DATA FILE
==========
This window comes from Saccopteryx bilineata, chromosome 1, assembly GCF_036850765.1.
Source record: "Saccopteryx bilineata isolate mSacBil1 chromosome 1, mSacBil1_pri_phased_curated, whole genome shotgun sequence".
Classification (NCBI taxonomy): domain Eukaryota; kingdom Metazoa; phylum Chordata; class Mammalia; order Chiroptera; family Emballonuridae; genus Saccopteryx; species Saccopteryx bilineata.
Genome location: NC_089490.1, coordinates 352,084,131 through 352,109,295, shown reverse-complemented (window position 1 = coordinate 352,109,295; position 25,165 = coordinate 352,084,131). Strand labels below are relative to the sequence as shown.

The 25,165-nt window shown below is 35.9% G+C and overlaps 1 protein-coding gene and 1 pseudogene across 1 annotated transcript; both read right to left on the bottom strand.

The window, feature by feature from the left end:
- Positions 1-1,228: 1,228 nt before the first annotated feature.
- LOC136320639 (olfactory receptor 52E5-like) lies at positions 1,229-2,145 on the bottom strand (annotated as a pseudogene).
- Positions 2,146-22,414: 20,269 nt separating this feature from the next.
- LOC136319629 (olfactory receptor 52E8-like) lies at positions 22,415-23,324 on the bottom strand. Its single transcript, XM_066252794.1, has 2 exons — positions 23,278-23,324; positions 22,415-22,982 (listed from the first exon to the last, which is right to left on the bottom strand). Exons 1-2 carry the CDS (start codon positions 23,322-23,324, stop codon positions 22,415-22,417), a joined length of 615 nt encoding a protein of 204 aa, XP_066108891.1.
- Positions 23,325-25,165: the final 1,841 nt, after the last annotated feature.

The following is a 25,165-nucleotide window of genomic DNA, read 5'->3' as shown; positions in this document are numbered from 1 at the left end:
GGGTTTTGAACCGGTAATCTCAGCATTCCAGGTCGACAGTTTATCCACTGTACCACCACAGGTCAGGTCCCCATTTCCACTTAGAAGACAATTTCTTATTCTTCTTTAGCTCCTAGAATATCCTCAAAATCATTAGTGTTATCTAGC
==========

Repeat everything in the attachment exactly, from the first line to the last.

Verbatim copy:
This window comes from Saccopteryx bilineata, chromosome 1, assembly GCF_036850765.1.
Source record: "Saccopteryx bilineata isolate mSacBil1 chromosome 1, mSacBil1_pri_phased_curated, whole genome shotgun sequence".
Classification (NCBI taxonomy): domain Eukaryota; kingdom Metazoa; phylum Chordata; class Mammalia; order Chiroptera; family Emballonuridae; genus Saccopteryx; species Saccopteryx bilineata.
Genome location: NC_089490.1, coordinates 352,084,131 through 352,109,295, shown reverse-complemented (window position 1 = coordinate 352,109,295; position 25,165 = coordinate 352,084,131). Strand labels below are relative to the sequence as shown.

The 25,165-nt window shown below is 35.9% G+C and overlaps 1 protein-coding gene and 1 pseudogene across 1 annotated transcript; both read right to left on the bottom strand.

The window, feature by feature from the left end:
- Positions 1-1,228: 1,228 nt before the first annotated feature.
- LOC136320639 (olfactory receptor 52E5-like) lies at positions 1,229-2,145 on the bottom strand (annotated as a pseudogene).
- Positions 2,146-22,414: 20,269 nt separating this feature from the next.
- LOC136319629 (olfactory receptor 52E8-like) lies at positions 22,415-23,324 on the bottom strand. Its single transcript, XM_066252794.1, has 2 exons — positions 23,278-23,324; positions 22,415-22,982 (listed from the first exon to the last, which is right to left on the bottom strand). Exons 1-2 carry the CDS (start codon positions 23,322-23,324, stop codon positions 22,415-22,417), a joined length of 615 nt encoding a protein of 204 aa, XP_066108891.1.
- Positions 23,325-25,165: the final 1,841 nt, after the last annotated feature.

The following is a 25,165-nucleotide window of genomic DNA, read 5'->3' as shown; positions in this document are numbered from 1 at the left end:
GGGTTTTGAACCGGTAATCTCAGCATTCCAGGTCGACAGTTTATCCACTGTACCACCACAGGTCAGGTCCCCATTTCCACTTAGAAGACAATTTCTTATTCTTCTTTAGCTCCTAGAATATCCTCAAAATCATTAGTGTTATCTAGC